The British pound was also able to recoup some losses against the U.S. dollar but remains lower than earlier this month. The Bank of England kept rates unchanged yesterday; a day after the U.S. raised interest rates. While the Bank of England said that the Brexit vote had a limited initial effect on consumers, we may soon see proof to the contrary as U.K. companies look to hike prices.

Indeed, the Confederation of British Industry’s December survey shows that manufacturers expect to lift prices by the most in more than five years over the next six months as the pound’s plunge is boosting companies’ costs and forcing them to respond. The CBI said the sterling’s 17% depreciation “continues to ramp up pressure on prices.”

Dec. 2, 2016 (Tempus Inc.) – A decent NFP report showing the U.S. economy adding 178k new jobs in November and the unemployment rate falling to a nine-year low of 4.6% failed to lend support to the USD, as markets focus on the outcome of the Italian referendum.

The Federal Reserve is widely expected to raise interest rates later this month, but attention will then shift into 2017. Questions about the economy’s overall strength and inflation pressures created by some of Donald Trump’s proposals are likely to dominate interest rate speculation going into the New Year.

This morning’s economic docket was unable to change the greenback’s fortune. Weekly jobless claims came in higher than expected and touched the highest level since June. Claims increased by 17K to 268K. However, the four week average was mostly unchanged. Jobless claims this year have averaged near the lowest levels in four decades.


The Euro recovered slightly overnight playing its role as safe-haven to tumbling equity markets across the ancient continent. Investors are concerned that Italy’s referendum will not pass; risking the loss of a key pro-EU leader in Italian PM Matteo Renzi whose political existence is dependent on the “Yes” succeeding.

As discussed in the last few days, Brexit rhetoric from both sides of the equation has been less than friendly as both sides continue to accuse the one another of lack of cooperation. Britain’s incessant interest to remain a player in the single free market while reducing people’s mobility has struck the wrong chord with many EU lawmakers. The shared currency is likely to remain fragile and volatile in the days ahead.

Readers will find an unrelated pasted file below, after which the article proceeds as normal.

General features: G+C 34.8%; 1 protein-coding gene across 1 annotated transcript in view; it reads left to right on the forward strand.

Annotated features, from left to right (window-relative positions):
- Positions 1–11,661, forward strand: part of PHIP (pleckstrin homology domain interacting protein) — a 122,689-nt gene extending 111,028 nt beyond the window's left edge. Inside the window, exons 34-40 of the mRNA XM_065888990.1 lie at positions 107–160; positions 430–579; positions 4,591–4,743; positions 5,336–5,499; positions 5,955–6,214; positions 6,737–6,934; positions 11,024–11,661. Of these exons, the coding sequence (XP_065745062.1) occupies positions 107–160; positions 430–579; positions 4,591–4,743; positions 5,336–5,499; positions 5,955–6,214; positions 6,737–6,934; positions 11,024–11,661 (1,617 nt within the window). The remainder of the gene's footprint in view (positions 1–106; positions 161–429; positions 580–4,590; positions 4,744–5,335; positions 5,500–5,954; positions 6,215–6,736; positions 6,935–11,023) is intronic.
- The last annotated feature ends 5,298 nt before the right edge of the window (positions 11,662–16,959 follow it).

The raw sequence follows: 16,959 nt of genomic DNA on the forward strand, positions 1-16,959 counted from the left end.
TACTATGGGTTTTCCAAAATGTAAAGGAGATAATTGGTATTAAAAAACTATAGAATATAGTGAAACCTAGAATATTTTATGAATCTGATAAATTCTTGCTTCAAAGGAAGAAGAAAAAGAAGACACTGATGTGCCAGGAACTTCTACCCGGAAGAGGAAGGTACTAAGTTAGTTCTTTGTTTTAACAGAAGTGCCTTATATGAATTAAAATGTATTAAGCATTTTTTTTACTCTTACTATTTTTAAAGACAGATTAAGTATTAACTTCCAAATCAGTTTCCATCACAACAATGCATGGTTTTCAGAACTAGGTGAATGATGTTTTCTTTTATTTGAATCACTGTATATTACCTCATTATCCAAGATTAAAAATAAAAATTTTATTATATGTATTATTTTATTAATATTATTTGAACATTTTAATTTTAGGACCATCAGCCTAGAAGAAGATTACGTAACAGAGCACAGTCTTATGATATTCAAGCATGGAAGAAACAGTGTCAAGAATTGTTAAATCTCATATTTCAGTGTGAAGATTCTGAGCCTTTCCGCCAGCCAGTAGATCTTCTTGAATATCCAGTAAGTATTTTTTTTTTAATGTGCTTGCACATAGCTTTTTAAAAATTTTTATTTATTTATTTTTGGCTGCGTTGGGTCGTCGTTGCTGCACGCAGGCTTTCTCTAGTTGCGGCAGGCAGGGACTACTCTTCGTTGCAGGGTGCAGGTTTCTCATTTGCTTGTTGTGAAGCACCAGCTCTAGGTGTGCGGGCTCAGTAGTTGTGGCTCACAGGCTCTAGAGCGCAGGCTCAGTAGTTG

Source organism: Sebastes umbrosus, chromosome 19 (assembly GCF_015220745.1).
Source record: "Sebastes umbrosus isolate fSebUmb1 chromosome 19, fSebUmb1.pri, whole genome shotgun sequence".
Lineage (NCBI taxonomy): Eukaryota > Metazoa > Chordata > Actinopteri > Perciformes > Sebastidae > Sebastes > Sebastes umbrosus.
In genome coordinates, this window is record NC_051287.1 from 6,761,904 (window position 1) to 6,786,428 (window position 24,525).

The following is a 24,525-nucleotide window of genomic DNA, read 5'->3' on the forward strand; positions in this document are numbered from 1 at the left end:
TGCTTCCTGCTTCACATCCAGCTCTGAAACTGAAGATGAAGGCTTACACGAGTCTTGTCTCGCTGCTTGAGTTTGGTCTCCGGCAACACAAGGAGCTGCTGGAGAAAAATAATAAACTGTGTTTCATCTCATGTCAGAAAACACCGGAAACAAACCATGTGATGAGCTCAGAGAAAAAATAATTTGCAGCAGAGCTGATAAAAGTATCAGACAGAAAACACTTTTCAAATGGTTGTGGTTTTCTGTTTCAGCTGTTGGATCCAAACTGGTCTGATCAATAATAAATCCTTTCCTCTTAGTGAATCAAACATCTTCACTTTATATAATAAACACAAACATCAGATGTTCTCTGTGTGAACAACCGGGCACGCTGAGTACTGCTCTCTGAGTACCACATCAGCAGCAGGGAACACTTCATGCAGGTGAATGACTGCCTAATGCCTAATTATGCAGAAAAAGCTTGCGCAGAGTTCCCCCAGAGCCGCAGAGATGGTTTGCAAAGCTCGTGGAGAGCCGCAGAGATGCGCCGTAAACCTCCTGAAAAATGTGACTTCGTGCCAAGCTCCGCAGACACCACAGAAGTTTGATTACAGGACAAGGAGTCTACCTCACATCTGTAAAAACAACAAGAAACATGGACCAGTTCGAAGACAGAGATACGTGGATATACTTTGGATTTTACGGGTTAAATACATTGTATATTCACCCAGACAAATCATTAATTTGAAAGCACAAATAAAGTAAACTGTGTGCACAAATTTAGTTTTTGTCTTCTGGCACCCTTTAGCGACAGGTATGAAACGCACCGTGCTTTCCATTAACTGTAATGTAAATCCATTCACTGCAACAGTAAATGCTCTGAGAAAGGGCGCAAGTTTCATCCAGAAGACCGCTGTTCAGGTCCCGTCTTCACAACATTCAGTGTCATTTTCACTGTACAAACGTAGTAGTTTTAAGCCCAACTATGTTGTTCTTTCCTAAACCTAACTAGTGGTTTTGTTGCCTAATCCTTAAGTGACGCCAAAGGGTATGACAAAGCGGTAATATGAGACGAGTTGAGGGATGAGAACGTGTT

The British pound was the biggest winner overnight, gaining a full percent against the U.S. dollar. The sterling traded to its strongest level since November 11th after Brexit Secretary David Davis said the U.K. would consider making contributions to the EU in order to secure the best possible access to the single market. Most EU officials have taken a hard line regarding access to the single market but recent commentary may show a thawing. Dutch Finance Minister Jeroen Dijsselbloem was quoted as saying that Britain might be able to participate in the internal market, albeit at a cost.

Nov. 17, 2016 (Tempus, Inc.) – The U.S. Dollar is holding on to its recent advances and is trending positively at the moment of writing following the release of good inflation data. Consumer Price Index figures fell in line with expectations and showed improvement from last month. Year-on-year growth fell in line with the estimated 1.6% and month-over-month registered at the exact forecast 0.4%.

Initial as well as Continuing jobless claims fell below expectations, a sign of continuing labor health. Steady numbers are certainly boosting the dollar’s prospects as we get closer to a potential rate hike in December. The Fed’s Yellen’s foreseen hawkish comments from earlier this morning are also helping the ongoing appreciation.

Oil prices rose with the news of another possible agreement between OPEC members to curtail production. Mexican Peso and Canadian Dollar are not likely to recover much ground, but their depreciation has slowed down. MXN is 2.8% away from its worst level on record and CAD is trading at it weakest level since March 1st.


The Pound is holding its tight ranges despite detrimental statements surrounding the Brexit process. Reactions to the terms of the separation have been strong recently, casting further doubt on a successful and mutually beneficial accord once Article 50 is invoked. Nevertheless, the UK economy does not want to hear it.

Fundamentals such as Unemployment and Retail Sales have exceeded expectations with the UK jobless rate falling to 4.8% and sales up 1.9%. We believe GBP has room for losses, especially weighing in policy divergence, but thus far post-U.S. election its downside risks have diminished.


The currency of the rising sun is currently trading around its worst levels since the beginning of June. Although JPY gained mostly from havoc in markets this year, it is down by 8.0% since election results came out last week.